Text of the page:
Yes, I am still surviving â€“ but what is survival if youâ€™re slowly dying of hunger? I remember the days when our tribe was full of healthy individuals, I could hear the peals of laughter of the children, I could hear the rustling of the forest canopies. I remember the times all we did was to roam and settle where we wanted to settle, oh we were so free then, and everywhere we went, something was for us â€“ a roof provided by the trees, food by wild animals, eggs by flocking birds, and the goddess of our tribe, Sinukuan.
Where have all those days gone?
Weâ€™ve lost the tunes we played with our nose flutes, we lost our darting instruments, there was no more use for our bows and arrows, there is nothing left. All I see now around me is empty flat-land, so flat I could see the city miles and miles away. I remain sitting on one of the trees on this mountain, embracing it for the last time. Weâ€™re both resigned to our irreversible prospects.
The treeâ€™s spirit, a spirit who is barely in her teens, is searching for her mother who was felled a few days ago, her century-old grandparents were killed in an instant without a cry â€“ too shocked to even realize what happened. I tried soothing the spirit of the tree but it was no use. We both could hear the in-coming trucks and the buzzing of the sawing machines towards us. Iâ€™d never leave my tree because, without her, Iâ€™d have no more reason to exist. I exist only because she exists.
I close my eyes and hum the old tunes handed to me by my forefathers. I close my eyes to imagine the world of long agoâ€¦itâ€™s the memory kept inside my brain, accumulated since the beginning of time â€“ I see my fellow Balugas marching on the slopes of mountains, so sure of their walks, so sure of their dominance of the earth given to them by the gods. I see my Baluga tribe: mothers wrapping their children with the skin of the buffalo, I see the children prancing about, I see food everywhere. The soil is so fertile in Pampanga that if you throw a seed, in two years, the seed would have turned into a tree, all by itself â€“ full of fruits, you harvest it without a sweat. This land, this land gifted by the gods to the Balugas is dying.
There are so many things Iâ€™d like to tell you before I die with my tree.
I wish Iâ€™d lived in another land and with other people who take care of their world and respect all their people. I wish to have an after-life in another land where trees and forests and jungles are still thriving. It doesnâ€™t require too much intelligence to return our jungles and forests and their inhabitants back to earth â€“ how many Ph.D.â€™s do we need to restore our countryâ€™s environment to its balanced state? Do we require thousands of specialists to recover our environment? Look at this mountain, now flat and devoid of life, it stands here for nothing. What does it need to recover? Trees and just leaving it alone â€“ Is it too much of an asking if we start protecting our mountains and lands and whoever damaged them must account for their recoveries â€“ whoever cut those trees must plant them back! Or have we degraded ourselves to such low levels that what we all desire is to grab lands, bulldoze all their contents and when devoid of everything, sell them to the highest foreign bidders whoâ€™d build on them chemical factories as we care less if they dump all the worldâ€™s toxic wastes upon the land?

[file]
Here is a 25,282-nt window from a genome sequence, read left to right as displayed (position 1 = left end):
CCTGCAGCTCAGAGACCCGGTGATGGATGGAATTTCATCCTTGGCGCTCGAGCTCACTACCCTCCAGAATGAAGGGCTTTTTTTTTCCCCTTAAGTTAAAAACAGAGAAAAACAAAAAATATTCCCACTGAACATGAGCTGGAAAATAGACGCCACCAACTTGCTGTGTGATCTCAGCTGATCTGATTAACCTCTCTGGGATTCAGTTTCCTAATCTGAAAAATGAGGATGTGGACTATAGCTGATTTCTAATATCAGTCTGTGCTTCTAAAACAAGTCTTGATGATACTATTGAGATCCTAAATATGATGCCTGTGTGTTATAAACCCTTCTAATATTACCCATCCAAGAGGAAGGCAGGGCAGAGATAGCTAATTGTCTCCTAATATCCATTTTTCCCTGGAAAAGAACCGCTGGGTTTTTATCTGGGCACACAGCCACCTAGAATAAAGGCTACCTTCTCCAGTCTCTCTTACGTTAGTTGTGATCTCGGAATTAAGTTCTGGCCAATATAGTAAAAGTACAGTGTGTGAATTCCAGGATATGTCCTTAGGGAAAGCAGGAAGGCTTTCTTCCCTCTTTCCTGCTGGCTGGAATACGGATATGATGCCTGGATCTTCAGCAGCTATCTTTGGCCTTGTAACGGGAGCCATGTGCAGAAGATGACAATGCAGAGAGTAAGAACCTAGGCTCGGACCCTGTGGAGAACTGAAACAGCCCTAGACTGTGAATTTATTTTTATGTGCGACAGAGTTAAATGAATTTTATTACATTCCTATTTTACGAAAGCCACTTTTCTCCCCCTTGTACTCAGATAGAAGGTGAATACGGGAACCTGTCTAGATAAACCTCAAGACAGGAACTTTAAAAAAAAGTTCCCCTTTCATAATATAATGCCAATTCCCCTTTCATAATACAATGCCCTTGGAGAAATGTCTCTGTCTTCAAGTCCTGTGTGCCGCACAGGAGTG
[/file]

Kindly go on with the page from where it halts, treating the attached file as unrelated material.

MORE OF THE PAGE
You have done so much talking already about your reputations and rhetorics and promises and plans; when will you come up here and watch me, the last of the Balugas? When will you climb up this mountain so youâ€™d see how puny we are now, how weâ€™re reduced to skin and bones? When will you realize that the Balugas are humans and have a culture worth respecting too?
The only ones who climb to see us here are these men driving trucks and bulldozers. As in the past, theyâ€™d order us to â€œGet off the trees, you monkeys, or elseâ€¦â€ This time I wonâ€™t be scared anymore. Iâ€™d let my body splinter and spread across this empty land. This is the last gift I can give to this land.
And I know no one would give a damn.